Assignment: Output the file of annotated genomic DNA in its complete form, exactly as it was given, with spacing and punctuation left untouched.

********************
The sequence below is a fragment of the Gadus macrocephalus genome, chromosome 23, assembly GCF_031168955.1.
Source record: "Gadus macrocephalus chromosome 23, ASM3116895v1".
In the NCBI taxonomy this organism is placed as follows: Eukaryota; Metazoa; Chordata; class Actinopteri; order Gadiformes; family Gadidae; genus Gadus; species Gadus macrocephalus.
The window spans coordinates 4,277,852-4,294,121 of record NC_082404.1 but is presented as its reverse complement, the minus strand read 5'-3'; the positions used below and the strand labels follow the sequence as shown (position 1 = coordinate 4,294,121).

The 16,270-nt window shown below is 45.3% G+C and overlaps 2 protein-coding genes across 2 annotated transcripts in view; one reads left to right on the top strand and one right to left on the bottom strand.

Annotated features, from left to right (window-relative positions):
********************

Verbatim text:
The sequence below is a fragment of the Gadus macrocephalus genome, chromosome 23, assembly GCF_031168955.1.
Source record: "Gadus macrocephalus chromosome 23, ASM3116895v1".
In the NCBI taxonomy this organism is placed as follows: Eukaryota; Metazoa; Chordata; class Actinopteri; order Gadiformes; family Gadidae; genus Gadus; species Gadus macrocephalus.
The window spans coordinates 4,277,852-4,294,121 of record NC_082404.1 but is presented as its reverse complement, the minus strand read 5'-3'; the positions used below and the strand labels follow the sequence as shown (position 1 = coordinate 4,294,121).

The 16,270-nt window shown below is 45.3% G+C and overlaps 2 protein-coding genes across 2 annotated transcripts in view; one reads left to right on the top strand and one right to left on the bottom strand.

Annotated features, from left to right (window-relative positions):